The ISS to Be Home to NASA’s Cold Atom Lab

ISS, cold atom, lab, bose, einstein, quantum mechanics, quantum, In just a few short years the International Space Station (ISS) is set to become home to the coldest place in the Universe with the arrival of NASA’s Cold Atom Lab (CAL).

Designed to give scientists a better understanding of quantum mechanics, the CAL will be able to bring matter enclosed in its fridge-sized container to within 0.0000000001 degrees of absolute zero. Using a compound silicon glass atomic chip, CAL will give researchers optical and magnetic control of super cooled matter for up to 20-second intervals.

Due to its incredibly low temperature, 100 pico-Kelvin, the entropy of matter nears zero and spooky physical conditions begin to arise.

One such condition that has physicists excited is the Bose-Einstein condensate (BEC), a state of matter that appears near absolute zero where the effects of quantum mechanics begin to be observable on a macroscopic level.

While Bose-Einstein condensates have been created here on Earth, they require powerful magnets, and high-energies make them tough to generate. However, aboard the ISS, BECs can be created relatively easily giving astronauts greater opportunity to conduct experiments and make observations on behalf of Earth-bound scientists.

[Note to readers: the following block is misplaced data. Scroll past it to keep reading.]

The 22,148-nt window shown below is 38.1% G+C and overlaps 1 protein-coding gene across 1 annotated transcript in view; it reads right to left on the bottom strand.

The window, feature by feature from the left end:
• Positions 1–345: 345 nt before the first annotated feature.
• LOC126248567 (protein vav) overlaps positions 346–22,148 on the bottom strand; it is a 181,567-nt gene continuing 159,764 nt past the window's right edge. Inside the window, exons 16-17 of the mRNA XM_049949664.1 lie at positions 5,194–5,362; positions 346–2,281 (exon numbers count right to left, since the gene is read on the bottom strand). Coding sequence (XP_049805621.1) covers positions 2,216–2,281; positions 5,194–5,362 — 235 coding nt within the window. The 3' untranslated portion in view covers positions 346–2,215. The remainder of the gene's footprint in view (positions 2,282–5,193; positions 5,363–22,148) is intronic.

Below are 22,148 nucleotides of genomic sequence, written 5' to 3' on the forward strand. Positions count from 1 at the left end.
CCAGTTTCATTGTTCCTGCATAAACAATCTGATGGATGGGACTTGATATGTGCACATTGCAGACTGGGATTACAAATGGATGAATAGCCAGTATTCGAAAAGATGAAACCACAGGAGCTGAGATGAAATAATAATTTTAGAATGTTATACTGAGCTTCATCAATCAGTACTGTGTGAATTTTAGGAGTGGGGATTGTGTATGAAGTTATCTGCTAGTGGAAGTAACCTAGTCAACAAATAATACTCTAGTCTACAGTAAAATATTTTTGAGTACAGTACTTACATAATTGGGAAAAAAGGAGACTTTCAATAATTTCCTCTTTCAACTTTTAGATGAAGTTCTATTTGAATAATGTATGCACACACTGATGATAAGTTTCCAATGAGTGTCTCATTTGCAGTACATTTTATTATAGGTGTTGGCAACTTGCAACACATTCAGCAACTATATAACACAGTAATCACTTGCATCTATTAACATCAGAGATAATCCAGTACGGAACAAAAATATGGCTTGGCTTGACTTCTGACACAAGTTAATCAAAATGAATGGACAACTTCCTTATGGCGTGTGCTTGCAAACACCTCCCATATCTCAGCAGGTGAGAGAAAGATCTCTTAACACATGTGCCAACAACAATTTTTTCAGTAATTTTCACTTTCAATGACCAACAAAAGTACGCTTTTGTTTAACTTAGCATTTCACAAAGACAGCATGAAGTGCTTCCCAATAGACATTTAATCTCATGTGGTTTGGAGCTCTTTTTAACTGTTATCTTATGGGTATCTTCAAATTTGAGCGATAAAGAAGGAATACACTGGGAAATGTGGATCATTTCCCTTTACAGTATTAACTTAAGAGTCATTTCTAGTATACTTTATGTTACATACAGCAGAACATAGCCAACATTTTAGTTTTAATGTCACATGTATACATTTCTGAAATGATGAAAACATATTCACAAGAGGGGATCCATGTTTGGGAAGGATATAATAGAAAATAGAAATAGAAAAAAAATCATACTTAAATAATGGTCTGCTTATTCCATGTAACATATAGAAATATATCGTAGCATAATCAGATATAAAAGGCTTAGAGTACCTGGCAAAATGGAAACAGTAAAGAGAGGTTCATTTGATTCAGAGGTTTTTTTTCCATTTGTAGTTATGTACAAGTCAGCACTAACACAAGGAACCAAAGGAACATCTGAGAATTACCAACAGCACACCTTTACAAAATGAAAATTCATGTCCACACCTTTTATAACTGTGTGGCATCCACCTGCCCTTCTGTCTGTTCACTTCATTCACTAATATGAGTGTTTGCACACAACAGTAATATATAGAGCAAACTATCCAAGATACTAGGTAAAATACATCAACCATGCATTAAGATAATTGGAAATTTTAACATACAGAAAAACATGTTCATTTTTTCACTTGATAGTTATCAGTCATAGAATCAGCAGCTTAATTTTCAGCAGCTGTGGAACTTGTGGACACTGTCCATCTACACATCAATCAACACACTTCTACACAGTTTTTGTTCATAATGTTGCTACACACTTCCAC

Scheduled for launch in 2016, the Cold Lab will be built with commercial, off the shelf parts to ensure it is delivered on time. If the CAL can perform successfully it will be the first of a number of quantum sensors sent into space to probe the outer limits of high energy physics.  Who knows, maybe one day a number of places both on Earth and off will be able to claim that they’re home to a temperature so low it’s not even replicated in nature.

Image and Video Courtesy of NASA